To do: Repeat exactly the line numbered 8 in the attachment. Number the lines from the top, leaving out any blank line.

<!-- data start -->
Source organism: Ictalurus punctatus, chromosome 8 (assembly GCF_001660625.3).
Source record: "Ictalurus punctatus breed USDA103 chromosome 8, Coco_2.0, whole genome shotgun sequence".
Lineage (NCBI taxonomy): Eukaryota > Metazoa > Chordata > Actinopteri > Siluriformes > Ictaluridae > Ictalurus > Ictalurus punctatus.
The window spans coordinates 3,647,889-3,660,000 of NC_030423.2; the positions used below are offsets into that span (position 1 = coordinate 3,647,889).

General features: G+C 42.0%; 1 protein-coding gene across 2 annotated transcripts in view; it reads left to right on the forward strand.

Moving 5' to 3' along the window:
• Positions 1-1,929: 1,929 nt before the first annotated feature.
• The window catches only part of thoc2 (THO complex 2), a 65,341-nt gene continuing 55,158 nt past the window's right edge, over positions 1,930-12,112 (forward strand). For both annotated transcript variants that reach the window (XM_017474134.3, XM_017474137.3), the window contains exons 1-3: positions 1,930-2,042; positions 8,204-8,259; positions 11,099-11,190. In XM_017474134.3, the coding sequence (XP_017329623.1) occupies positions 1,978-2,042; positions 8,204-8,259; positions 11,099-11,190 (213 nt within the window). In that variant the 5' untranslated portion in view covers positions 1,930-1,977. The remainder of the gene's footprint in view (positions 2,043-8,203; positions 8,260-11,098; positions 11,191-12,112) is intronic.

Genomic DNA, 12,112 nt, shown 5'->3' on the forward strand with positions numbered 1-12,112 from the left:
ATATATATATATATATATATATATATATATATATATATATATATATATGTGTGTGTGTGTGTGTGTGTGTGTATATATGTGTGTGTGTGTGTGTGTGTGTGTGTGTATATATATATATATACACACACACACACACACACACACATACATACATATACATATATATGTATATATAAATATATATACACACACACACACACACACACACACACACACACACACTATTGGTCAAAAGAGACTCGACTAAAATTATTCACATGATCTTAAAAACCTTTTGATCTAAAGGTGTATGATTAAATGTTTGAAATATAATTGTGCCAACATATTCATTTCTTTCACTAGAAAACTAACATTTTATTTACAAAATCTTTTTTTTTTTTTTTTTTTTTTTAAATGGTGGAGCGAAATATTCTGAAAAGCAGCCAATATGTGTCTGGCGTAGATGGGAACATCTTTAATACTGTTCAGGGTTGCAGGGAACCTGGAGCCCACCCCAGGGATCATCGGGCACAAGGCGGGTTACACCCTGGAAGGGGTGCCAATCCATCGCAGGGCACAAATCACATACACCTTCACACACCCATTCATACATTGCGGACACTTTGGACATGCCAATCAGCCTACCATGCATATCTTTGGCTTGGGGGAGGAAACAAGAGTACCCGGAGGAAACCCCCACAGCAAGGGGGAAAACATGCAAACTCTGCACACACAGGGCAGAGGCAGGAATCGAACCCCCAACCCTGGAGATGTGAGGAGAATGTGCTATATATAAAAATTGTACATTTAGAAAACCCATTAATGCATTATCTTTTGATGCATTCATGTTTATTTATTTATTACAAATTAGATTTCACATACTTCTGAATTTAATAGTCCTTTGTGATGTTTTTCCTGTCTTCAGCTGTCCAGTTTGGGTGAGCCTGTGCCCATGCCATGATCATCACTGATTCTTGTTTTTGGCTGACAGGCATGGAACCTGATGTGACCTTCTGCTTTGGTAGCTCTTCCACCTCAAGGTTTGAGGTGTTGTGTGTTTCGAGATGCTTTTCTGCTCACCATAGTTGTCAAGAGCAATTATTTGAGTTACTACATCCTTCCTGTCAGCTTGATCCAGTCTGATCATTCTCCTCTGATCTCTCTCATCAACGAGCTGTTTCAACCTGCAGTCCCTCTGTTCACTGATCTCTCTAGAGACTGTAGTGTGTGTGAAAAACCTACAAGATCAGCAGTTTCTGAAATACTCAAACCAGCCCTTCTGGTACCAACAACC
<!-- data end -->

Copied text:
• The window catches only part of thoc2 (THO complex 2), a 65,341-nt gene continuing 55,158 nt past the window's right edge, over positions 1,930-12,112 (forward strand). For both annotated transcript variants that reach the window (XM_017474134.3, XM_017474137.3), the window contains exons 1-3: positions 1,930-2,042; positions 8,204-8,259; positions 11,099-11,190. In XM_017474134.3, the coding sequence (XP_017329623.1) occupies positions 1,978-2,042; positions 8,204-8,259; positions 11,099-11,190 (213 nt within the window). In that variant the 5' untranslated portion in view covers positions 1,930-1,977. The remainder of the gene's footprint in view (positions 2,043-8,203; positions 8,260-11,098; positions 11,191-12,112) is intronic.